Aaron Henry talks Tough Enough, Japan, Mark Hunt, more

Aaron Henry’s Tough Enough application (above) has gone viral. The 60-second video has received over 8,000 hits on YouTube, and made countless more impressions on social media.

TVNZ’s Te Karere ran a segment on Henry during its Wednesday broadcast. Outside Interference, a Florida-based radio show, wants to interview Henry next week.

Has all the attention come as a surprise to Henry?

“I think the main thing with me is that I’m really used to being hated—not just in the ring—I’m used to people not liking me, so New Zealand liking me is a big change, I was real surprised about that,” he told NZPWI.

“To be honest, I wasn’t pushing a gimmick, I wasn’t pushing a character, that’s how I am—patriotic and all, nationalism isn’t dead—and it obviously worked.

“I’m surprised and not surprised. I’m surprised that people got behind me, but I did put a lot of work into it and I do put a lot of work into training, and trying to better myself.”

Prior to uploading his Tough Enough audition on May 4, Henry hadn’t been particularly visible in the New Zealand wrestling scene.

His last in-ring appearance came at IPW Last Chance in November 2014 – a losing effort with Jakob Cross against Mr Juicy and Travis Banks.

“I’ve been recreating, I guess,” Henry told NZPWI. “I’ve been training a lot, I’ve been trying to work on in-ring stuff, trying to get a bit bigger … I’m just working on athleticism and adding a few moves into my repertoire.”

Henry hasn’t spent his entire six month sabbatical in New Zealand either. He travelled to Japan in October and December 2014, spending time with New Zealand’s New Japan Pro-Wrestling star Bad Luck Fale, who Henry calls his mentor.

When Henry eventually returns to the ring, whenever that may be, it will be to a different New Zealand wrestling scene than the one he left in November – one that has changed for the better, in his opinion.

“I like how much people are working together,” he said.

“Within IPW you’ve got guys like Marcus Kool, one of the best in the country, and the first KPW guy to wrestle for IPW.”

Henry is eager to sing the praises of those he considers other standouts in New Zealand, including Maniacs United Jackson Shield holder Kingston Eclipse (“he’s quite good, and you’ve got to support the brothers”), IPW Champion James Shaw (“he’s legit the best in New Zealand, hands down”), Travis Banks (“he’s ridiculously athletic, tough as nails”), and Pat Schisk (“everything he does just makes me laugh”).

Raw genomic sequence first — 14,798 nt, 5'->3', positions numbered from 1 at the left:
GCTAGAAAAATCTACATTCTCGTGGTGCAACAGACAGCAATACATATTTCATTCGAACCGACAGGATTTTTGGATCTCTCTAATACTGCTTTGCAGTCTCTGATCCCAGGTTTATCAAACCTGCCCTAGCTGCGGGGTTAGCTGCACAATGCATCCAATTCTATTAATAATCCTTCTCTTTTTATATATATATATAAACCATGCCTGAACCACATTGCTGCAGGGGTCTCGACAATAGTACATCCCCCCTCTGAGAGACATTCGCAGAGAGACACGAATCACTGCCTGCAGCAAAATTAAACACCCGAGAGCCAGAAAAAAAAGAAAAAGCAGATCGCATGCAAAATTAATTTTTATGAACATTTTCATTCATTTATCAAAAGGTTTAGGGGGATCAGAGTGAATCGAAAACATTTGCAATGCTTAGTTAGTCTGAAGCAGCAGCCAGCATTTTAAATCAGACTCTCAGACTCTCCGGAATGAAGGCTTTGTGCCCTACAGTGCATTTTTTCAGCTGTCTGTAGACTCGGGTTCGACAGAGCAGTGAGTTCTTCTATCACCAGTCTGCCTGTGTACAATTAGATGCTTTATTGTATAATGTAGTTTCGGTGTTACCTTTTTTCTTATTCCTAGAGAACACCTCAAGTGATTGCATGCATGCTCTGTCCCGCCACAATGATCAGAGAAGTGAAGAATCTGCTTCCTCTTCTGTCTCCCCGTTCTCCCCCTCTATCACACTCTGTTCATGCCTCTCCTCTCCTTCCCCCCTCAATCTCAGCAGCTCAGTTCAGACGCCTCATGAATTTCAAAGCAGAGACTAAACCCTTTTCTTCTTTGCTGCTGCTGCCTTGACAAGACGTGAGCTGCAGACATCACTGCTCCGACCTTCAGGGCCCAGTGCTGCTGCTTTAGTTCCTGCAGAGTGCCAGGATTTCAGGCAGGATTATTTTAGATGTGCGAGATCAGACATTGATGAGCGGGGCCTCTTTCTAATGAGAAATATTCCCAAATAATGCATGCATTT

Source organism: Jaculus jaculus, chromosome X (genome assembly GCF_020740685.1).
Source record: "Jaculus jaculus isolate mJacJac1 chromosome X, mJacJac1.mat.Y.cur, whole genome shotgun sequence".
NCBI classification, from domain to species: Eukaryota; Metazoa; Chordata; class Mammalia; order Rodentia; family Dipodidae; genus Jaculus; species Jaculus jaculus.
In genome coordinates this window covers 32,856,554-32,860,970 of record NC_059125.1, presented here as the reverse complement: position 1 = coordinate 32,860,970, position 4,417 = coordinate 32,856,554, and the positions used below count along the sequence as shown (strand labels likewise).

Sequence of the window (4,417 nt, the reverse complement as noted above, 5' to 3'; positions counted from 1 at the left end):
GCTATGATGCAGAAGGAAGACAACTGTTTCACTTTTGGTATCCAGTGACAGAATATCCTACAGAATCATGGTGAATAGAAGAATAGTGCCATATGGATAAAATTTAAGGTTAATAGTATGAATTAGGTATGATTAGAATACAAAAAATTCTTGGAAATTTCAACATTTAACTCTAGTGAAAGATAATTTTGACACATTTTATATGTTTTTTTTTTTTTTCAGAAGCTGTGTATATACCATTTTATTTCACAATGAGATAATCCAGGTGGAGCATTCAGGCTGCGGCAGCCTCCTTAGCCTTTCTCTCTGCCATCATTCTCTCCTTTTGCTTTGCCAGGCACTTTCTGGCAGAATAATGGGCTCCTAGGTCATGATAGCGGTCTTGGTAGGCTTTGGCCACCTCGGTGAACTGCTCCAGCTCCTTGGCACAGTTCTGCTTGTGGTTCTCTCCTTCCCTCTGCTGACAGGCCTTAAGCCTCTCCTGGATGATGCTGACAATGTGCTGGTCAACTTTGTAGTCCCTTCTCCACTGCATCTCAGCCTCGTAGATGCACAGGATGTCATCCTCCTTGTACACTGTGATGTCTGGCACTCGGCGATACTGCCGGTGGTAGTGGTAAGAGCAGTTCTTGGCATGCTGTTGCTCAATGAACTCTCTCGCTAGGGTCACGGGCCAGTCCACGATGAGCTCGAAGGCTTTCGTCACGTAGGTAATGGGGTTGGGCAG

Further afield, Henry is inspired by New Zealanders making their mark overseas as he hopes to do with his Tough Enough application.

Henry was introduced to New Zealand-born Jay White on his trips to Japan last year. White, 22, began wrestling in the United Kingdom before being accepted by New Japan Pro-Wrestling to train at the NJPW dojo.

“New Zealand should watch out for Jay White, that guy is awesome,” Henry said. “He’s a ridiculously good athlete, he’s a good guy. Hard work, dedication – everybody get behind him.”

Henry also admires his former Investment stablemate Evie’s success around the globe.

“She’s another hot commodity for New Zealand, probably number two behind Fale. Watch out for her kicks, I’ve seen her knock people out with front kicks.”

If anyone in New Zealand wrestling would know a knockout, it’s Henry. Versed in freestyle, Greco-Roman, and submission wrestling, Henry has competed in mixed martial arts (MMA) and even trained with UFC heavyweight fighter Mark Hunt.

Henry trained with Hunt when the “Super Samoan” was preparing to fight Roy Nelson in Japan late last year, and briefly trained with Hunt again before he moved his training camp to Australia in preparation for his five-round fight with Stipe Miocic at UFC Fight Night in Adelaide this afternoon.

For anyone interested in placing a bet, Henry predicts a win for Hunt by way of knockout in the second round.

“He’s the man, I’m always in the Super Samoan’s corner,” Henry said.

New Zealanders looking to get in Henry’s corner can follow him and his Tough Enough application process on Facebook (here) and Twitter (here).